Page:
The Obama Administration announced it was opening up combat positions to women.
California State University – Fullerton student Keith Fierro shares his views on this change in military policy.
Of the several victories women have won in this country since enfranchisement in 1920, the least liberating of them is having mothers of small children being blown to pieces in frontline combat…
Progressives hoping to see the change happen have yet to show the country what this would do for either women or the military. So far the leading selling point is this: now they can be men. Much of the left’s position on the issue focuses on the misguided notion that women can do the job as well as men. This is quite a statement, primarily because everyone knows it’s false.
To clear things up right out of the box: no, this isn’t to say that women “can’t” fight, or that that they don’t want to. It isn’t to say that women shouldn’t be able to serve their country through military service, or that many haven’t already done so. I’m only saying that the citizenry has certain moral and strategic incentives to keep women out of military combat. Lastly, I’m not operating under the false notion that military service only requires physical strength, but that it requires a lot of it.
The addition of women into job fields tailored to be filled by strong men (I have a problem labeling military service in this way for the reason that it’s not just another job) has already shown to be a bad idea.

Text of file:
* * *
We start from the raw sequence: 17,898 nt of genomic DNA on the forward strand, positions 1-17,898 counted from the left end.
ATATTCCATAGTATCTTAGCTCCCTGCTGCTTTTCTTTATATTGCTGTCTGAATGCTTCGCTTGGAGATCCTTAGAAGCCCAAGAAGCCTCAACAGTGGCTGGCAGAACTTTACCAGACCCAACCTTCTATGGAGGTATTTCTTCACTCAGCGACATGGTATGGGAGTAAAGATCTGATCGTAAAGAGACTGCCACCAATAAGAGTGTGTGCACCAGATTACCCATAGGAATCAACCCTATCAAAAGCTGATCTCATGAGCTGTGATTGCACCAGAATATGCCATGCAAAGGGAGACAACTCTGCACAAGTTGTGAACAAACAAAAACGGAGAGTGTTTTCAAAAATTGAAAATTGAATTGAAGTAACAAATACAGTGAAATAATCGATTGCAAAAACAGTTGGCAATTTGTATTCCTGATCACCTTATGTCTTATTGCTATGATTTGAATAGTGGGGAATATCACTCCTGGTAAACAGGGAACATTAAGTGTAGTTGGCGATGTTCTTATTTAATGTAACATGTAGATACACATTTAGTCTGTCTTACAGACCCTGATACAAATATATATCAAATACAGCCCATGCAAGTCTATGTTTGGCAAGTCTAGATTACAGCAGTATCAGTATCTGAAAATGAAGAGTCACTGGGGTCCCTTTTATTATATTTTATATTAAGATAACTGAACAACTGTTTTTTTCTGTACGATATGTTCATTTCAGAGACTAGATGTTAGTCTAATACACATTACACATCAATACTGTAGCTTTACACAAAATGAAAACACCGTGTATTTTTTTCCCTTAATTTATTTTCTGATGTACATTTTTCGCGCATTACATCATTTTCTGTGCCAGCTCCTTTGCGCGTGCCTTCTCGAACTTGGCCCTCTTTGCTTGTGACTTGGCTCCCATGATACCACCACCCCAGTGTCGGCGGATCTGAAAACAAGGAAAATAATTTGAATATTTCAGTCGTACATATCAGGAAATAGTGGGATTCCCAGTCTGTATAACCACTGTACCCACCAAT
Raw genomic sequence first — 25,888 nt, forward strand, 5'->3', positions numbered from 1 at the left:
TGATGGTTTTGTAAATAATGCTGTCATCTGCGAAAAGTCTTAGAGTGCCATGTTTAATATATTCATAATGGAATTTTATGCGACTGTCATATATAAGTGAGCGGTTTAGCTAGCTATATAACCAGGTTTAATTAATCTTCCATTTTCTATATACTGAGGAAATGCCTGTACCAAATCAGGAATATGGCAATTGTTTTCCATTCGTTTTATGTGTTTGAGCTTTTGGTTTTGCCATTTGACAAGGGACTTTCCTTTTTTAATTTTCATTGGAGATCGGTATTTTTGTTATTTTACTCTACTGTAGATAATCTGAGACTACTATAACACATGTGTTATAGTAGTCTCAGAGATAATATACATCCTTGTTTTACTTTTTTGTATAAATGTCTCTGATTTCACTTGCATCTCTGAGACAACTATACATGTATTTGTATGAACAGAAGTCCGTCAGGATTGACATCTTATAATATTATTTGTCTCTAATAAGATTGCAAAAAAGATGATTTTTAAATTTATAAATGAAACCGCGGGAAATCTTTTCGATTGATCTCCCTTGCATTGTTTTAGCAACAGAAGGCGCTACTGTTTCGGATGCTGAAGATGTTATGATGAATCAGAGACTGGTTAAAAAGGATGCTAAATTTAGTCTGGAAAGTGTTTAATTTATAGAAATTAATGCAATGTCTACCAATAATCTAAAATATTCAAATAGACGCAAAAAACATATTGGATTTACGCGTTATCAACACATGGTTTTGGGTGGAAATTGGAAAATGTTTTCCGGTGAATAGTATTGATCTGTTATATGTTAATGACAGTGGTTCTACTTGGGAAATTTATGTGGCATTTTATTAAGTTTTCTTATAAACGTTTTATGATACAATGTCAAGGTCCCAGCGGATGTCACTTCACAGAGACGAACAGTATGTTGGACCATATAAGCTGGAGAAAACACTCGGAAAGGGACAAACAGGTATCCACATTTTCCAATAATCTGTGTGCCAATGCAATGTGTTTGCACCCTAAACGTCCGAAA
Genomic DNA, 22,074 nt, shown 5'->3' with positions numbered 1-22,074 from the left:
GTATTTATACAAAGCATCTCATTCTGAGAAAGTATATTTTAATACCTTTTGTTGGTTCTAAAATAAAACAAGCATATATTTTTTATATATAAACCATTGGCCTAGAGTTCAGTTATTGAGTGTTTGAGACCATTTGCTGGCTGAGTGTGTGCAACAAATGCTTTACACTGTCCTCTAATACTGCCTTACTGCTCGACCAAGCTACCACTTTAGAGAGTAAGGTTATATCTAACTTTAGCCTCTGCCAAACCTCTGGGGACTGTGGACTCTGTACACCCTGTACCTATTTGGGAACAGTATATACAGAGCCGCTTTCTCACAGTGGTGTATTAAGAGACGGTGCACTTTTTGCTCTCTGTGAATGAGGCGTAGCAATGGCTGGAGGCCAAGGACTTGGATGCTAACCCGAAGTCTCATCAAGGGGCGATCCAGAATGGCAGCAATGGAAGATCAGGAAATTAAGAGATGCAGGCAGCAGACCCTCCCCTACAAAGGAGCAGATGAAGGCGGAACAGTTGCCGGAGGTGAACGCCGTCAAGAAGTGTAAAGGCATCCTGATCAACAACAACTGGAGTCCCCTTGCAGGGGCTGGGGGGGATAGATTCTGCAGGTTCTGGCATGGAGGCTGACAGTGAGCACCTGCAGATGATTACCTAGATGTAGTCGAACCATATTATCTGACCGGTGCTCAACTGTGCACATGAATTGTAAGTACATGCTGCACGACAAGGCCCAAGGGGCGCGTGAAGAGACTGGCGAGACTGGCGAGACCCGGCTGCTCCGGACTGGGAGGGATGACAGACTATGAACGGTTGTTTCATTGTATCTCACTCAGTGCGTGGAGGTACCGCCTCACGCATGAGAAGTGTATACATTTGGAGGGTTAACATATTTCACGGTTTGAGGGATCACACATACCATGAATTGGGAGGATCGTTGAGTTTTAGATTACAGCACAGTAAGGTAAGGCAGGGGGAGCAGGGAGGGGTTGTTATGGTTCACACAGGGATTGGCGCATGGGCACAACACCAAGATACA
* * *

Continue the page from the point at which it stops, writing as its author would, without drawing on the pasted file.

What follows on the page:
Case in point. Brian Nichols, who was the defendant in a rape case in 2005, wrestled a gun from a female deputy in an Atlanta court house. Nichols then went on a rampage shooting and killing four people. To pretend that the same would have happened to a male deputy misses the point. It’s no question that a female officer (probably six inches to a foot shorter and much lighter than her male counterpart) doesn’t offer the same amount of protection against a 200 pound man.
But just to illustrate the point, after Nichols escaped the court house and led police on a manhunt, Maj. Skip Platt described how, being surrounded by male police in an apartment, Nichols gave up “without a struggle.”
Would male officers have handled the situation better if any portion of their squad were female? Does it need to be tested?
Fierro concludes by noting, “We have the luxury of a civilian control of the military. This should mean that common sense will trump weightless calls for equality in all areas of life regardless of the effect.”